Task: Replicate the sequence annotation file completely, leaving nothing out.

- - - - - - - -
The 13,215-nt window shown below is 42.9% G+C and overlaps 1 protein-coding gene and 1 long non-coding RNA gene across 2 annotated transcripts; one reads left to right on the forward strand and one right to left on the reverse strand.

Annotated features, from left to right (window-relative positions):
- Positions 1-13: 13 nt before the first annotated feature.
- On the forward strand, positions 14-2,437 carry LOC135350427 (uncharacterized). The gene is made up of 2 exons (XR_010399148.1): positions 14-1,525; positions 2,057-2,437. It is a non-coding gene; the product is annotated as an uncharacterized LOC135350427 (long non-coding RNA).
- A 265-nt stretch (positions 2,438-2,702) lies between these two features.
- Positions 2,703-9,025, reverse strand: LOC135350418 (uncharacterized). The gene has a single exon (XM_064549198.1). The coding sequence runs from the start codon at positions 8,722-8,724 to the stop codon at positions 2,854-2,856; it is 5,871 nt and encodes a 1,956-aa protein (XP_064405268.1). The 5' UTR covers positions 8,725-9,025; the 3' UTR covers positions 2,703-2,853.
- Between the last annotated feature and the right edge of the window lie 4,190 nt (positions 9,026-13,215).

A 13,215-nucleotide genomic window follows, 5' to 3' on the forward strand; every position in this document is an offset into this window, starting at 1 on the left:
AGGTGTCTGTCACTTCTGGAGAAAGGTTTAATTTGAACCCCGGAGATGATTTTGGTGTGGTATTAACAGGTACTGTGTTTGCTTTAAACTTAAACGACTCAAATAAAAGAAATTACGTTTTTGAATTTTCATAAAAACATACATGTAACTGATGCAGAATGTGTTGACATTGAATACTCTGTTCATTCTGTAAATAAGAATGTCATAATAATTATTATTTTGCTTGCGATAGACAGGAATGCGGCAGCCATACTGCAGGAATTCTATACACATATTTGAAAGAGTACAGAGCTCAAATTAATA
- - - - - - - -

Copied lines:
The 13,215-nt window shown below is 42.9% G+C and overlaps 1 protein-coding gene and 1 long non-coding RNA gene across 2 annotated transcripts; one reads left to right on the forward strand and one right to left on the reverse strand.

Annotated features, from left to right (window-relative positions):
- Positions 1-13: 13 nt before the first annotated feature.
- On the forward strand, positions 14-2,437 carry LOC135350427 (uncharacterized). The gene is made up of 2 exons (XR_010399148.1): positions 14-1,525; positions 2,057-2,437. It is a non-coding gene; the product is annotated as an uncharacterized LOC135350427 (long non-coding RNA).
- A 265-nt stretch (positions 2,438-2,702) lies between these two features.
- Positions 2,703-9,025, reverse strand: LOC135350418 (uncharacterized). The gene has a single exon (XM_064549198.1). The coding sequence runs from the start codon at positions 8,722-8,724 to the stop codon at positions 2,854-2,856; it is 5,871 nt and encodes a 1,956-aa protein (XP_064405268.1). The 5' UTR covers positions 8,725-9,025; the 3' UTR covers positions 2,703-2,853.
- Between the last annotated feature and the right edge of the window lie 4,190 nt (positions 9,026-13,215).

A 13,215-nucleotide genomic window follows, 5' to 3' on the forward strand; every position in this document is an offset into this window, starting at 1 on the left:
AGGTGTCTGTCACTTCTGGAGAAAGGTTTAATTTGAACCCCGGAGATGATTTTGGTGTGGTATTAACAGGTACTGTGTTTGCTTTAAACTTAAACGACTCAAATAAAAGAAATTACGTTTTTGAATTTTCATAAAAACATACATGTAACTGATGCAGAATGTGTTGACATTGAATACTCTGTTCATTCTGTAAATAAGAATGTCATAATAATTATTATTTTGCTTGCGATAGACAGGAATGCGGCAGCCATACTGCAGGAATTCTATACACATATTTGAAAGAGTACAGAGCTCAAATTAATA